Grading Gener8tor’s Startup Accelerator: Exits, Failures, & Progress

[Corrected 12/27/14, 2 p.m. See below.] For all the hype that Gener8tor has garnered in Wisconsin since it formed in summer 2012, the startup accelerator’s leaders acknowledge that they’ll ultimately be judged by the performance of their portfolio companies and the returns that the accelerator’s investors get.

This month, Chicago-based Optyn became the first announced acquisition of a Gener8tor-backed startup. One other Gener8tor program graduate has been acquired, co-founder Joe Kirgues says, but the deal is being kept confidential at the request of the acquirer.

Now that Gener8tor is starting to see its first exits, it seems like a good time to take the accelerator’s temperature, much like we did recently with Wisconsin nonprofit accelerators VictorySpark and The Water Council’s BREW. (Gener8tor and The Water Council are also Xconomy underwriters, but our coverage is determined independently by our editors.)

Unlike those nonprofit accelerators, which dole out grants, Gener8tor uses the classic accelerator model made famous by the likes of Y Combinator and Techstars. The Wisconsin accelerator invests $20,000 in exchange for a 6 to 9 percent equity stake in the companies that go through its three-month program, which is held twice each year and rotates between Milwaukee and Madison. Following the program, the companies also receive up to $120,000 in the form of convertible debt. That includes $50,000 from Gener8tor, $20,000 from Oshkosh, WI-based Angels on the Water, and a possible $50,000 from BrightStar Wisconsin Foundation if the startup has a permanent office in Wisconsin.

It’s unclear how big a return Gener8tor’s investors made off of the accelerator’s two exits, as the deals’ terms weren’t disclosed. But here are some statistics provided by Gener8tor that give a flavor for how the accelerator has performed thus far, after five classes:

—Of the 28 companies Gener8tor has invested in, two have been acquired, two have shut down, and at least one is on hiatus.

—Gener8tor graduates have gone on to raise more than $34 million in follow-on investments, which is an average of about $1.2 million per company. Those numbers are boosted by six companies that have raised more than $2 million each, Gener8tor says, including Madison-based EatStreet, which says it has raised $12.6 million from investors.

—At least six Gener8tor companies are on pace to generate $1 million in revenue over the next 12 months.

—Gener8tor portfolio companies have created more than 250 jobs.

—Seventeen of the companies are based in Wisconsin, a stat that will no doubt please local economic development officials and advocates of the state’s startup scene. The key for Wisconsin will be whether the successful companies stay.

It’s still too early to evaluate the success of Gener8tor’s investments, many of which still need at least another two or three years to properly germinate, says Jeff Rusinow, a Milwaukee-area angel investor who has put money into three Gener8tor graduates. But “so far, things look great” for Gener8tor, he says.

The accelerator is developing a good reputation among venture capitalists and startups nationwide, Rusinow adds. “It’s getting more competitive to get in. Time will tell” if that leads to higher quality companies that achieve more success, he says.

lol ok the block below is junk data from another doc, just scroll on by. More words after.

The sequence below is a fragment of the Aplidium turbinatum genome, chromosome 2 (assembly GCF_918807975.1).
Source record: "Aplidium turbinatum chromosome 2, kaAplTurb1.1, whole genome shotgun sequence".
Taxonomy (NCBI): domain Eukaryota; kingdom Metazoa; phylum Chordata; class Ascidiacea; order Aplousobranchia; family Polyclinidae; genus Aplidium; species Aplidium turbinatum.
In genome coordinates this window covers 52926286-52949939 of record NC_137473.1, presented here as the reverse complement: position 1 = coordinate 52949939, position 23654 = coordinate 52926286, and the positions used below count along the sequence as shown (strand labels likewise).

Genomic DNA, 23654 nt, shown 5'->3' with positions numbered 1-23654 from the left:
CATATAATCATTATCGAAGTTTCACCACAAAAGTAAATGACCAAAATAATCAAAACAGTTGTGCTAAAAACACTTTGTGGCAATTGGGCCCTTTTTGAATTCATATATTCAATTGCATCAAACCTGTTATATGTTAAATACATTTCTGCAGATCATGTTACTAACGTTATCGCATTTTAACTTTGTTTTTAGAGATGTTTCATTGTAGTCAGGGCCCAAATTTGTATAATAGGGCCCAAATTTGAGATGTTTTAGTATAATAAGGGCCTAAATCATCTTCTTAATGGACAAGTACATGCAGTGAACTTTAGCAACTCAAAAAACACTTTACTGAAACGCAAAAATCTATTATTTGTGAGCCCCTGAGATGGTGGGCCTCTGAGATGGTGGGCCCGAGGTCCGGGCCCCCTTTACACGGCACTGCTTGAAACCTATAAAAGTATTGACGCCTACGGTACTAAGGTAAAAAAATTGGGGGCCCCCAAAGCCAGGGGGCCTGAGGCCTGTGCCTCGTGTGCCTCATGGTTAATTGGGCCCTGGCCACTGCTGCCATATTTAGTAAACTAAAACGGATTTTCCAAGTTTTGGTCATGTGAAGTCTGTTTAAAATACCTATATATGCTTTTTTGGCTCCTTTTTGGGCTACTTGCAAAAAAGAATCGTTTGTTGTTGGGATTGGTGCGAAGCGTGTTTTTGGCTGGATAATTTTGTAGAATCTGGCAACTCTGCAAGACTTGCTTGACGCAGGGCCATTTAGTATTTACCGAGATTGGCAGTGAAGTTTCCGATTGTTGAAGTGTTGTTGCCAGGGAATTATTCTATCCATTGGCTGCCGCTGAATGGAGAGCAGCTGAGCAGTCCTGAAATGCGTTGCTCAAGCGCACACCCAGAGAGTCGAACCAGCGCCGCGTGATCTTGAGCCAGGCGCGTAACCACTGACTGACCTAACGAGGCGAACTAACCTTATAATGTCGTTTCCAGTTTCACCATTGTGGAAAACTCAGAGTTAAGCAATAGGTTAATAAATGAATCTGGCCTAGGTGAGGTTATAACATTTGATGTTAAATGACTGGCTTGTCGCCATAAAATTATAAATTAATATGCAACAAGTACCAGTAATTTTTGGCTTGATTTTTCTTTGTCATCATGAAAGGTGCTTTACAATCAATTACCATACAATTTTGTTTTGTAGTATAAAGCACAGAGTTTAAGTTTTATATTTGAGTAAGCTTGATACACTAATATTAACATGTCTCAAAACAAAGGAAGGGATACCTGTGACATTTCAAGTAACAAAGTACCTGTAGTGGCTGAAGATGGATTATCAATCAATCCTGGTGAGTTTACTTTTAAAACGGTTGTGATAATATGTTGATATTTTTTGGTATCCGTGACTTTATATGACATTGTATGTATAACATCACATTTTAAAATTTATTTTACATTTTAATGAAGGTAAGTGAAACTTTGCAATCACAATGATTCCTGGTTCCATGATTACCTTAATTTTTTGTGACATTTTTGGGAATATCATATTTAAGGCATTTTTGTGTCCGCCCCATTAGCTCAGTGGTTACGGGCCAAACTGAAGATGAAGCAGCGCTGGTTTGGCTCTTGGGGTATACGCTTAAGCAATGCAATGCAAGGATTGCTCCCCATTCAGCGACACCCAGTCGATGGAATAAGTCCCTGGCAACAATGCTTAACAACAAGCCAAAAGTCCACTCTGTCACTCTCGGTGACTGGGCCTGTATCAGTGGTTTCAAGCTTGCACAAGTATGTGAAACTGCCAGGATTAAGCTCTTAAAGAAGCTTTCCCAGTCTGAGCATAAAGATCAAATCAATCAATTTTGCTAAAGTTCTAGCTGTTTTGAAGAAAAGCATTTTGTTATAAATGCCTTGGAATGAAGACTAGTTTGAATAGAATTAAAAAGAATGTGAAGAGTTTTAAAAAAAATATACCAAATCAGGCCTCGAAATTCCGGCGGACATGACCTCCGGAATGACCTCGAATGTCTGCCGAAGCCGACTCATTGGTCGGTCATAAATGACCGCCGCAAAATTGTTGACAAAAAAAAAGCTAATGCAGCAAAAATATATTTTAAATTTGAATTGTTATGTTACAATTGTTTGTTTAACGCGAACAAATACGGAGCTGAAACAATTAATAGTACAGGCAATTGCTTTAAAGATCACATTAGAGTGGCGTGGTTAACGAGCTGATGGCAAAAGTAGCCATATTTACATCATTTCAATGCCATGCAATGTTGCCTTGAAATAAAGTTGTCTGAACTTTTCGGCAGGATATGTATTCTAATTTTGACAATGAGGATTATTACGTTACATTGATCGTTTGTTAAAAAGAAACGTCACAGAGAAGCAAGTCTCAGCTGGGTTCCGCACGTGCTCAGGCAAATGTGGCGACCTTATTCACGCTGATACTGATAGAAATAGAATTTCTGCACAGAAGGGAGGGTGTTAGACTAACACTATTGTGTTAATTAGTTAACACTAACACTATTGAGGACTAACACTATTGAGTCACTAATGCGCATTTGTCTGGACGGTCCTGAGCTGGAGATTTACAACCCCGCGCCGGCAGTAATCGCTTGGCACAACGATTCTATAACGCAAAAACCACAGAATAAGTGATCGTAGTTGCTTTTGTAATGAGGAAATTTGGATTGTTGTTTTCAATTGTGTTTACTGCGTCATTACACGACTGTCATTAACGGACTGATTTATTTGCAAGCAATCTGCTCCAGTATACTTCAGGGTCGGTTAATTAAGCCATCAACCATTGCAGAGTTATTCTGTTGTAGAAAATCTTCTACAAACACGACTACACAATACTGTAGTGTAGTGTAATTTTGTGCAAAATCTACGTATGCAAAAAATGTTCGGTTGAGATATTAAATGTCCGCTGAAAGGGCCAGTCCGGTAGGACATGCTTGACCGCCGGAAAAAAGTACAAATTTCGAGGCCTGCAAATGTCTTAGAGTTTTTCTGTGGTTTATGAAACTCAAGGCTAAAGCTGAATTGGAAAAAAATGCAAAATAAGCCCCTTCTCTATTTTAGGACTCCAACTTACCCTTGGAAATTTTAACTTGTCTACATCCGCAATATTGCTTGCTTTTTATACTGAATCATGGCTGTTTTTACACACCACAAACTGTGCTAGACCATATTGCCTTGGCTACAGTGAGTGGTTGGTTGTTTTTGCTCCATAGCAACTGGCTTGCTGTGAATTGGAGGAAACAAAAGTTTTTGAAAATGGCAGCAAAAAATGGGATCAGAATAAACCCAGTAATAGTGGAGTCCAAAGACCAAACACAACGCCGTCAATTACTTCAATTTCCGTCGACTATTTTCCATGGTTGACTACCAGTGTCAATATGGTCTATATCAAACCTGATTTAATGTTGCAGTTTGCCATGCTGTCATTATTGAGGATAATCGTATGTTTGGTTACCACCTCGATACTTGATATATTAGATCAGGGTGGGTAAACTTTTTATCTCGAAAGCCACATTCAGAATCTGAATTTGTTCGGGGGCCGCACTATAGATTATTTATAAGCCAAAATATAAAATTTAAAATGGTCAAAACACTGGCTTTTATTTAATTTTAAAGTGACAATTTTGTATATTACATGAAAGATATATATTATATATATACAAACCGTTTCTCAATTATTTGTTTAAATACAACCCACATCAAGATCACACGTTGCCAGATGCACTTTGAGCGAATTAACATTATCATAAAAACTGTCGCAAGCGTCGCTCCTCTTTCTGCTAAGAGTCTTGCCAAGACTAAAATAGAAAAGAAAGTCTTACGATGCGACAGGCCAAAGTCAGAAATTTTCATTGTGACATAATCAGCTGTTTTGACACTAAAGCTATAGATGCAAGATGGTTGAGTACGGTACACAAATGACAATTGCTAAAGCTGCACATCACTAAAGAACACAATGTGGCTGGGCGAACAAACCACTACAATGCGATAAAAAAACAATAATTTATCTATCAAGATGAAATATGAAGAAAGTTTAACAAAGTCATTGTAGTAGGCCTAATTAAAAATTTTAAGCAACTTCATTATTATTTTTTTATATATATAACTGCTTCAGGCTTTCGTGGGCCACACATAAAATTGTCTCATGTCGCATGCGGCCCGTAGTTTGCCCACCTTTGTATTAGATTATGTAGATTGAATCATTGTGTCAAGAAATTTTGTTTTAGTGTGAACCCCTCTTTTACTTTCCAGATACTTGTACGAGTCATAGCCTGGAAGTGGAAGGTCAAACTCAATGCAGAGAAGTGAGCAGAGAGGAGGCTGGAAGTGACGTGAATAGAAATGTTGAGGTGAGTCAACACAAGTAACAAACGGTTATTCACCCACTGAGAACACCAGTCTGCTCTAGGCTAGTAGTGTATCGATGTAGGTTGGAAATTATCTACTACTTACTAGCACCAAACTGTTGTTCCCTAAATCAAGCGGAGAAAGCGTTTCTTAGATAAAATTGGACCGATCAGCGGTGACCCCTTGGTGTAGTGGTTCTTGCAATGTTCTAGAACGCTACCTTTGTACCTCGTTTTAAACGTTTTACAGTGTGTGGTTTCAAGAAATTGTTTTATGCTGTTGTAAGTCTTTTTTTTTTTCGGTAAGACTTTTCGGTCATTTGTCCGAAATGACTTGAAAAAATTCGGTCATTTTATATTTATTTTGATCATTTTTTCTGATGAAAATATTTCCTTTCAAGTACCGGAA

“The challenge, especially for new accelerators, is that there are hundreds of programs out there and very little data to differentiate between them,” says Yael Hochberg, a Rice University entrepreneurship and finance professor who has studied accelerators, in an e-mail message. “Every entrepreneur has heard of Techstars or Y Combinator. But among all the smaller, regional programs? It can be tough to know who is good, who will deliver value, who is the right fit for your company.”

That’s partly why Hochberg, who is also an MIT research affiliate, and three other academic researchers compile an annual report ranking startup accelerators nationwide. Kirgues says Gener8tor recently submitted its performance data to be included in next year’s report, the first time it has participated in the study. Hochberg’s early assessment: For a “relatively new program, these are good results” and “above the average” for last year’s rankings sample, she says.

The proliferation of accelerators has led some programs to focus on a single industry, like healthcare IT, to distinguish themselves, Hochberg says.

Gener8tor hasn’t gone that route. It targets companies that are “technology-enabled,” co-founder Troy Vosseller says—a broad criterion that has resulted in investments ranging from data analytics software to movement sensors to clothing manufacturers who sell directly to consumers via the Web. Gener8tor primarily chooses startups with products already on the market, but it usually invests in at least one “napkin idea” per class—a company that might have a prototype, but hasn’t sold anything.

At the end of the day, entrepreneurs will flock to the accelerators that fit their company and run a quality program, Hochberg says.

“If you can’t provide a good program, the entrepreneurs quickly figure that out, and your supply dries up,” she says. “Lots of programs run a first cohort and then die. The ones that manage to sustain are the ones who have thought carefully about content, mentors, managing directors, resources, etc.”

Gener8tor officials are pleased with the accelerator’s results thus far. “I’d say we’re outpacing where we anticipated we’d be at this point, both in terms of amount of follow-on financing and number of exits,” Vosseller says.

The two defunct companies are SpanDeX, a cloud-based software program that made it easier for researchers to collaborate on academic papers, and … Next Page »

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